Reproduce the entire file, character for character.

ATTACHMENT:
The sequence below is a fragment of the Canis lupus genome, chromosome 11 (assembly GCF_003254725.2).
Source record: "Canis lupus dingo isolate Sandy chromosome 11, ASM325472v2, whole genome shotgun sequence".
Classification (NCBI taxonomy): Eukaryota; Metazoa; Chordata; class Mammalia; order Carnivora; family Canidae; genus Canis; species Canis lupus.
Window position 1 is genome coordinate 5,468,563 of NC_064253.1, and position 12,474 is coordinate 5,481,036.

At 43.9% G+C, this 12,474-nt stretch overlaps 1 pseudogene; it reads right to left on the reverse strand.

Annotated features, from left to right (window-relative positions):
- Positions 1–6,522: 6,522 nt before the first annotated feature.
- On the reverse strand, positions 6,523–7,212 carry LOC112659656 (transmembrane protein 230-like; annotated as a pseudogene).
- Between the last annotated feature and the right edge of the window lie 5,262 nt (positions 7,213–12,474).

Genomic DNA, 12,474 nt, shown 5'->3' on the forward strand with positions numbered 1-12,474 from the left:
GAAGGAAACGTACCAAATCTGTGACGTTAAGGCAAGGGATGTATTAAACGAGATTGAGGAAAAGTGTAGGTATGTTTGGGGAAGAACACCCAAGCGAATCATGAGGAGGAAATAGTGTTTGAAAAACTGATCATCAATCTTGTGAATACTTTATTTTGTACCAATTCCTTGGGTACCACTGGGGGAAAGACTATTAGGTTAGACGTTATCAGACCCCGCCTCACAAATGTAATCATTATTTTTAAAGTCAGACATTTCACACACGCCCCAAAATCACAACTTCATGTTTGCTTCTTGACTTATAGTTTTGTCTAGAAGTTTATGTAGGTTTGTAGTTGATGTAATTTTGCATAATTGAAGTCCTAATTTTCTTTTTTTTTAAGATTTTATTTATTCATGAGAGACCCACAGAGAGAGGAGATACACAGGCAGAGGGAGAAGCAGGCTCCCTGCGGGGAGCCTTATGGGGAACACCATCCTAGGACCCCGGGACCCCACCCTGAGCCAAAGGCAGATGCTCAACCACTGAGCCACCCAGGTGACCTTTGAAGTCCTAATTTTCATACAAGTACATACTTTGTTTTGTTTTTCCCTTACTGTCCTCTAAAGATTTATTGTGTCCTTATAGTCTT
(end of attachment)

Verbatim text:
The sequence below is a fragment of the Canis lupus genome, chromosome 11 (assembly GCF_003254725.2).
Source record: "Canis lupus dingo isolate Sandy chromosome 11, ASM325472v2, whole genome shotgun sequence".
Classification (NCBI taxonomy): Eukaryota; Metazoa; Chordata; class Mammalia; order Carnivora; family Canidae; genus Canis; species Canis lupus.
Window position 1 is genome coordinate 5,468,563 of NC_064253.1, and position 12,474 is coordinate 5,481,036.

At 43.9% G+C, this 12,474-nt stretch overlaps 1 pseudogene; it reads right to left on the reverse strand.

Annotated features, from left to right (window-relative positions):
- Positions 1–6,522: 6,522 nt before the first annotated feature.
- On the reverse strand, positions 6,523–7,212 carry LOC112659656 (transmembrane protein 230-like; annotated as a pseudogene).
- Between the last annotated feature and the right edge of the window lie 5,262 nt (positions 7,213–12,474).

Genomic DNA, 12,474 nt, shown 5'->3' on the forward strand with positions numbered 1-12,474 from the left:
GAAGGAAACGTACCAAATCTGTGACGTTAAGGCAAGGGATGTATTAAACGAGATTGAGGAAAAGTGTAGGTATGTTTGGGGAAGAACACCCAAGCGAATCATGAGGAGGAAATAGTGTTTGAAAAACTGATCATCAATCTTGTGAATACTTTATTTTGTACCAATTCCTTGGGTACCACTGGGGGAAAGACTATTAGGTTAGACGTTATCAGACCCCGCCTCACAAATGTAATCATTATTTTTAAAGTCAGACATTTCACACACGCCCCAAAATCACAACTTCATGTTTGCTTCTTGACTTATAGTTTTGTCTAGAAGTTTATGTAGGTTTGTAGTTGATGTAATTTTGCATAATTGAAGTCCTAATTTTCTTTTTTTTTAAGATTTTATTTATTCATGAGAGACCCACAGAGAGAGGAGATACACAGGCAGAGGGAGAAGCAGGCTCCCTGCGGGGAGCCTTATGGGGAACACCATCCTAGGACCCCGGGACCCCACCCTGAGCCAAAGGCAGATGCTCAACCACTGAGCCACCCAGGTGACCTTTGAAGTCCTAATTTTCATACAAGTACATACTTTGTTTTGTTTTTCCCTTACTGTCCTCTAAAGATTTATTGTGTCCTTATAGTCTT